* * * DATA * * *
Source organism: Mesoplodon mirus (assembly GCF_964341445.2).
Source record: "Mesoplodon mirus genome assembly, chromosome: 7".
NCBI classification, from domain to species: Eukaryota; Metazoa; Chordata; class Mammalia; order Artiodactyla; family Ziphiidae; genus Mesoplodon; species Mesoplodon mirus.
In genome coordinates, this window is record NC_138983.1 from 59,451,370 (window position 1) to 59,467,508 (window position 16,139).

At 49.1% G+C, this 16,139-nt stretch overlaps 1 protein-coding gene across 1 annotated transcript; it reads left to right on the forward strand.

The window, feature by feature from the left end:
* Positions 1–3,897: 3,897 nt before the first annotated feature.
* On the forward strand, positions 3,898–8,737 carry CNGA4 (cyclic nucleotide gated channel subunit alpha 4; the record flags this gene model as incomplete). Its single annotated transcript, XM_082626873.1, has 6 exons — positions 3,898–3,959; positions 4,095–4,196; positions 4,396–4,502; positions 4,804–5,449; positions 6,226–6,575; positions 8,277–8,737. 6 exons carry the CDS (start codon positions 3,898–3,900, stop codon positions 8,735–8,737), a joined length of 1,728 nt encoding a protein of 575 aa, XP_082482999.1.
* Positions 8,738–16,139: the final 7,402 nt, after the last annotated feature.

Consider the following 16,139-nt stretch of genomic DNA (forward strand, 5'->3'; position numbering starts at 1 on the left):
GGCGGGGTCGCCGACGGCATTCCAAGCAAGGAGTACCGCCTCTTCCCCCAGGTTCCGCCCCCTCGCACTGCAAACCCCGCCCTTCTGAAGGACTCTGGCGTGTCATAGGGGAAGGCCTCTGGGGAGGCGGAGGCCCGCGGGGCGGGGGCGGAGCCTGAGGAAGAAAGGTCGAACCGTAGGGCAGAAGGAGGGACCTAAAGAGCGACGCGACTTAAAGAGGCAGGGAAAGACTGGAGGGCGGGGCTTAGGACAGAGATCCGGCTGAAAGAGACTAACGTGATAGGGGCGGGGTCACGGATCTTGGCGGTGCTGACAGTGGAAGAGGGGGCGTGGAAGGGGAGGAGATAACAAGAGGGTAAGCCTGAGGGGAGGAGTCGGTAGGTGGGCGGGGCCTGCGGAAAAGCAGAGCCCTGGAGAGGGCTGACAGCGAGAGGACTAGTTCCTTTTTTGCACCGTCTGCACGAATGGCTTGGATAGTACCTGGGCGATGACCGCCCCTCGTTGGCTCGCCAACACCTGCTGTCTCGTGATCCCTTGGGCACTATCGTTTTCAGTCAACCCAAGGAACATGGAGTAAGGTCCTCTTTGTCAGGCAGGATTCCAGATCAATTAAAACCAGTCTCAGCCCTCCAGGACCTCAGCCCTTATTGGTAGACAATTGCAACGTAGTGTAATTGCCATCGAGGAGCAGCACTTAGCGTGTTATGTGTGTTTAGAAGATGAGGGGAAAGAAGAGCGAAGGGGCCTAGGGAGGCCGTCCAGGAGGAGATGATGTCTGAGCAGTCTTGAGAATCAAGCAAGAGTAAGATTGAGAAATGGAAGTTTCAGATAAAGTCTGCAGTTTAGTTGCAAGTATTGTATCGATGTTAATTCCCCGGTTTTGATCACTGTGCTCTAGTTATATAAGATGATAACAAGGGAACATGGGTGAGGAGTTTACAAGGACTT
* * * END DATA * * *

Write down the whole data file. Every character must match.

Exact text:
Source organism: Mesoplodon mirus (assembly GCF_964341445.2).
Source record: "Mesoplodon mirus genome assembly, chromosome: 7".
NCBI classification, from domain to species: Eukaryota; Metazoa; Chordata; class Mammalia; order Artiodactyla; family Ziphiidae; genus Mesoplodon; species Mesoplodon mirus.
In genome coordinates, this window is record NC_138983.1 from 59,451,370 (window position 1) to 59,467,508 (window position 16,139).

At 49.1% G+C, this 16,139-nt stretch overlaps 1 protein-coding gene across 1 annotated transcript; it reads left to right on the forward strand.

The window, feature by feature from the left end:
* Positions 1–3,897: 3,897 nt before the first annotated feature.
* On the forward strand, positions 3,898–8,737 carry CNGA4 (cyclic nucleotide gated channel subunit alpha 4; the record flags this gene model as incomplete). Its single annotated transcript, XM_082626873.1, has 6 exons — positions 3,898–3,959; positions 4,095–4,196; positions 4,396–4,502; positions 4,804–5,449; positions 6,226–6,575; positions 8,277–8,737. 6 exons carry the CDS (start codon positions 3,898–3,900, stop codon positions 8,735–8,737), a joined length of 1,728 nt encoding a protein of 575 aa, XP_082482999.1.
* Positions 8,738–16,139: the final 7,402 nt, after the last annotated feature.

Consider the following 16,139-nt stretch of genomic DNA (forward strand, 5'->3'; position numbering starts at 1 on the left):
GGCGGGGTCGCCGACGGCATTCCAAGCAAGGAGTACCGCCTCTTCCCCCAGGTTCCGCCCCCTCGCACTGCAAACCCCGCCCTTCTGAAGGACTCTGGCGTGTCATAGGGGAAGGCCTCTGGGGAGGCGGAGGCCCGCGGGGCGGGGGCGGAGCCTGAGGAAGAAAGGTCGAACCGTAGGGCAGAAGGAGGGACCTAAAGAGCGACGCGACTTAAAGAGGCAGGGAAAGACTGGAGGGCGGGGCTTAGGACAGAGATCCGGCTGAAAGAGACTAACGTGATAGGGGCGGGGTCACGGATCTTGGCGGTGCTGACAGTGGAAGAGGGGGCGTGGAAGGGGAGGAGATAACAAGAGGGTAAGCCTGAGGGGAGGAGTCGGTAGGTGGGCGGGGCCTGCGGAAAAGCAGAGCCCTGGAGAGGGCTGACAGCGAGAGGACTAGTTCCTTTTTTGCACCGTCTGCACGAATGGCTTGGATAGTACCTGGGCGATGACCGCCCCTCGTTGGCTCGCCAACACCTGCTGTCTCGTGATCCCTTGGGCACTATCGTTTTCAGTCAACCCAAGGAACATGGAGTAAGGTCCTCTTTGTCAGGCAGGATTCCAGATCAATTAAAACCAGTCTCAGCCCTCCAGGACCTCAGCCCTTATTGGTAGACAATTGCAACGTAGTGTAATTGCCATCGAGGAGCAGCACTTAGCGTGTTATGTGTGTTTAGAAGATGAGGGGAAAGAAGAGCGAAGGGGCCTAGGGAGGCCGTCCAGGAGGAGATGATGTCTGAGCAGTCTTGAGAATCAAGCAAGAGTAAGATTGAGAAATGGAAGTTTCAGATAAAGTCTGCAGTTTAGTTGCAAGTATTGTATCGATGTTAATTCCCCGGTTTTGATCACTGTGCTCTAGTTATATAAGATGATAACAAGGGAACATGGGTGAGGAGTTTACAAGGACTT